Though much of the media attention following the Cobrapost sting operations focused on the role of a few private banks, as RBI’s report on it points out, the practice of what are called structured solutions—splitting deposits across various branches of the same bank to avoid the taxman’s attention—may be endemic. There are obviously different methods that have been used across different banks—accepting large cash deposits without asking for valid PAN proof and even using the same PAN number across different accounts are some of them. RBI has also identified another major lacunae involving cooperative banks where, as it happens, adherence to know-your-customer norms is more relaxed than it is in commercial banks. According to RBI, cooperative banks would open current accounts in commercial banks which would allow their customers to present at-par cheques payable at the commercial banks—large sums of this money, eventually, wound up getting invested in mutual funds and insurance. In other words, as the report puts it, “these banks may be an easier conduit for facilitating substantial amounts of cash in entering the banking system”.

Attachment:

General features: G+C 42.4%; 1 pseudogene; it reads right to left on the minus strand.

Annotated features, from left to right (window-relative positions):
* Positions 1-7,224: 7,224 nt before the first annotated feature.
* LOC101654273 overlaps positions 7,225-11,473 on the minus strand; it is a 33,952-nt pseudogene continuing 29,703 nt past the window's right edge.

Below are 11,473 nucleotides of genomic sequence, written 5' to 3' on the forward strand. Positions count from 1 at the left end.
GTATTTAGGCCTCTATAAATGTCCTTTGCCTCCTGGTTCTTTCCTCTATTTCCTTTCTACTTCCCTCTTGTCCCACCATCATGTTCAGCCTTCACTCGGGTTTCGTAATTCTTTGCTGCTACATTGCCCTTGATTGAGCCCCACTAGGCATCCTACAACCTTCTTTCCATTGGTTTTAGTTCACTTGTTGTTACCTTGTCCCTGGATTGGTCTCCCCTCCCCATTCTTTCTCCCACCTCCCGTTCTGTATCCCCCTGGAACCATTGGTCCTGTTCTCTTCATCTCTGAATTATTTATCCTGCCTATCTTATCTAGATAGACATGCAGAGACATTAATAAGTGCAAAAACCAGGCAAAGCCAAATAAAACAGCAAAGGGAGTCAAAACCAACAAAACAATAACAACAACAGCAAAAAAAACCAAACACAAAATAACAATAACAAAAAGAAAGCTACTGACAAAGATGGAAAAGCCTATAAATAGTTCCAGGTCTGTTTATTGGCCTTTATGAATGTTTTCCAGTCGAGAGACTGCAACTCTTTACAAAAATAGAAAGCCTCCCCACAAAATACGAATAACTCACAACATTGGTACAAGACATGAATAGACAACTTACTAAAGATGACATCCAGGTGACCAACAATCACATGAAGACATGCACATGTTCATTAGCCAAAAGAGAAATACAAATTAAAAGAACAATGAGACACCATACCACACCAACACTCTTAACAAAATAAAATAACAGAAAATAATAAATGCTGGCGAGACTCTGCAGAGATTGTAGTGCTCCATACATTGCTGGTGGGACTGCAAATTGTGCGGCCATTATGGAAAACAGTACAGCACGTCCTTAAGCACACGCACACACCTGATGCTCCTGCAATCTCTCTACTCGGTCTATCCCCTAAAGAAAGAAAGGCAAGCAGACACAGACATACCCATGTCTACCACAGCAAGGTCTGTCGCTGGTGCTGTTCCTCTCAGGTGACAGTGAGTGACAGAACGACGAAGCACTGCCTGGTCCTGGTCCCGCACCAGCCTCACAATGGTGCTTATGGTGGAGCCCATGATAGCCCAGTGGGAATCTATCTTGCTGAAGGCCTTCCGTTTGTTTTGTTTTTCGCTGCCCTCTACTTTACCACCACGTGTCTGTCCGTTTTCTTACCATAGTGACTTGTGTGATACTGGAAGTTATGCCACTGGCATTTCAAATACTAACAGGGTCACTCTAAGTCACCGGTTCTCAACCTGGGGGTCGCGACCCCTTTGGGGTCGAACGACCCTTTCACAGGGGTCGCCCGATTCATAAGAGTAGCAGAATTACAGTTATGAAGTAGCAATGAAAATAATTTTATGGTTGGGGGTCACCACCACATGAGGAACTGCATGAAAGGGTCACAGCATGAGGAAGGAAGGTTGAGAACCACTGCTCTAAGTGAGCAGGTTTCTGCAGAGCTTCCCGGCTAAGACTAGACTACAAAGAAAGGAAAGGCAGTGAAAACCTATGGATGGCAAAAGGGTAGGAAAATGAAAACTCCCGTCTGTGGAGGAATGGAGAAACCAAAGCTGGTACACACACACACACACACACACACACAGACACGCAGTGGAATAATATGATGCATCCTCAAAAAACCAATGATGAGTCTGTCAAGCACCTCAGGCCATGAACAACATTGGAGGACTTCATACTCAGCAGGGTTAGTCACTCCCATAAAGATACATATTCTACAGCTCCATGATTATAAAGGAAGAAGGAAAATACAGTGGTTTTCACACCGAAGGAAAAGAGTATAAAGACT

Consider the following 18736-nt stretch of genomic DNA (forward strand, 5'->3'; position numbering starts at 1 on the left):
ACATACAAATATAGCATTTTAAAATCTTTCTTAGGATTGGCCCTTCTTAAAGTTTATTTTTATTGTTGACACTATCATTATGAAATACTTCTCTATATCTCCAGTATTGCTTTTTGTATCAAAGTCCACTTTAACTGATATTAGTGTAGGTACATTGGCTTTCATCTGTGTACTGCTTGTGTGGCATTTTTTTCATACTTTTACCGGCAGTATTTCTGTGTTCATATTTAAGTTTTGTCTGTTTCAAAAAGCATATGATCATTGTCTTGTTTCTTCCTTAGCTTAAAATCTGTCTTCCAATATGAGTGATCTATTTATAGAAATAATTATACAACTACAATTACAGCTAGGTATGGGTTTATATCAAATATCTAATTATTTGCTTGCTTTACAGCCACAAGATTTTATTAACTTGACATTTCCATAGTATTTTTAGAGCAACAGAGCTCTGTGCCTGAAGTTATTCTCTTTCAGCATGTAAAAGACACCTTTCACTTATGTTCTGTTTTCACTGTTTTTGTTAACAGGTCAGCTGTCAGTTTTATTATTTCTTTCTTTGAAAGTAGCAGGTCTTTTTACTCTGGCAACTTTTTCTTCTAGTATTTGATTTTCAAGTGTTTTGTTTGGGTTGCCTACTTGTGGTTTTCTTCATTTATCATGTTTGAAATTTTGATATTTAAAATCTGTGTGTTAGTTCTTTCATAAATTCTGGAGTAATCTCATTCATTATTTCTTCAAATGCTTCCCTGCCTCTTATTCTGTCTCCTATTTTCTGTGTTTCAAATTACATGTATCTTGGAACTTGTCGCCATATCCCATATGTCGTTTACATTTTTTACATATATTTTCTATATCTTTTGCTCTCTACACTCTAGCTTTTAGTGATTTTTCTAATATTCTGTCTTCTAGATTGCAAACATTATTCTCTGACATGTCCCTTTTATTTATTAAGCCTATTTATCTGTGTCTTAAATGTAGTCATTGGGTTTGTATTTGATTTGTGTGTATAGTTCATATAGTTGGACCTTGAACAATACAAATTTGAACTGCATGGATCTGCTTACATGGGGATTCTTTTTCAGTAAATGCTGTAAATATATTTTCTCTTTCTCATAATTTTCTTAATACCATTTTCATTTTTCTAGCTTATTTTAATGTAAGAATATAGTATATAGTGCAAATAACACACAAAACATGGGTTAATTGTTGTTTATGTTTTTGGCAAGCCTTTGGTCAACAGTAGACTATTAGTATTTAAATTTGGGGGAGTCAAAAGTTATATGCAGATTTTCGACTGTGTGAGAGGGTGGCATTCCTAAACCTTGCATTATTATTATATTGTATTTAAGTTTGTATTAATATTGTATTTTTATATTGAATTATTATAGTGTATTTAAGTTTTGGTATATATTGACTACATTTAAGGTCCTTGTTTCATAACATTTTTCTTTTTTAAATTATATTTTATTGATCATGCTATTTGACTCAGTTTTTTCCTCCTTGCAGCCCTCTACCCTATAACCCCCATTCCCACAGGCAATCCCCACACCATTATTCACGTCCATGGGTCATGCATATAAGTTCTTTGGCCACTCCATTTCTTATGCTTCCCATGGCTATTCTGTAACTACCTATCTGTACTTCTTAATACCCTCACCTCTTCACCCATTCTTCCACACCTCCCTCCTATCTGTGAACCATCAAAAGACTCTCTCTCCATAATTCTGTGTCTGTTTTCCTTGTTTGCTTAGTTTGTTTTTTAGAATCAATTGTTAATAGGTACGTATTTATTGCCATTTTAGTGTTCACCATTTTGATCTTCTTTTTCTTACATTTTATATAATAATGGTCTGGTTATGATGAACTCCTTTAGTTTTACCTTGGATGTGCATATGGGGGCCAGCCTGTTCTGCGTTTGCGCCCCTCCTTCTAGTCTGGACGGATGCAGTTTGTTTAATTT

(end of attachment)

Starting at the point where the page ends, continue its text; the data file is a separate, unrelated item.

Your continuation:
Individual banks clearly need to be penalised for their poor surveillance. But with just around 1% of the system alerts that got thrown up in the sample branches RBI inspected getting reported to the tax authorities, this shows up yawning gaps in RBI’s own inspection system. More than that, there are systemic solutions that are called for. Banks, for instance, cannot be held responsible for verifying if PAN cards given to them are genuine; similarly, there are no RBI guidelines that prevent commercial banks from offering facilities to cooperative banks. In transactions like insurance, the regulator has no limits on the cash that can be paid for investment in different policies. In other words, RBI needs to sit down with various regulators in the Financial Stability and Development Council and come up with common guidelines and even incentive structures that prevent the regulatory arbitrage that this encourages today. Linking PAN cards with unique IDs of the Aadhaar kind, perhaps even using some part of the de-duplicating backend that UIDAI has created, is probably an important regulation that needs to be put in place if structured transactions are to be caught. It is just as well that RBI has commissioned a thematic study of 30 banks since, as the report says, similar transactions could be taking place across other banks as well—banning of sale of gold coins and other such transactions, as is being contemplated, are at best short-run solutions. At some point, RBI will have to figure out how it plans to tackle the issue of implementing KYC and other rules in cooperative banks since, going by its report, this is the single-largest systemic issue.